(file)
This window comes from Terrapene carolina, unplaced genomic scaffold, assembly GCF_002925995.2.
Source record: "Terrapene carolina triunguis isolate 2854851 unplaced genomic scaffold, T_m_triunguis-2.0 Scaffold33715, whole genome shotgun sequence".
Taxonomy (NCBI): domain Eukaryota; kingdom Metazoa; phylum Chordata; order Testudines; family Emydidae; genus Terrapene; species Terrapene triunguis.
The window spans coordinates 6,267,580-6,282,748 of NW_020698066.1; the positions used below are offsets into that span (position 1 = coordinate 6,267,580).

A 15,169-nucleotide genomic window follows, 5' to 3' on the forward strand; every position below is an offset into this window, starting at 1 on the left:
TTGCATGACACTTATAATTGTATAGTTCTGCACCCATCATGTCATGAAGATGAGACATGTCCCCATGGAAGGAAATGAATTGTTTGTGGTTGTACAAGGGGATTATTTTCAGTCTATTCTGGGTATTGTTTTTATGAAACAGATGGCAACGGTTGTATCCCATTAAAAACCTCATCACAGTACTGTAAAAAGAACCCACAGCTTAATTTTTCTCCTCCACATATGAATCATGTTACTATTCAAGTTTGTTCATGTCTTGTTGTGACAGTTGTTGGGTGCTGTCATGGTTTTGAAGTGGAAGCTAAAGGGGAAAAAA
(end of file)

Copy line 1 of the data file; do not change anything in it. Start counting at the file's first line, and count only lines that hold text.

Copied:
This window comes from Terrapene carolina, unplaced genomic scaffold, assembly GCF_002925995.2.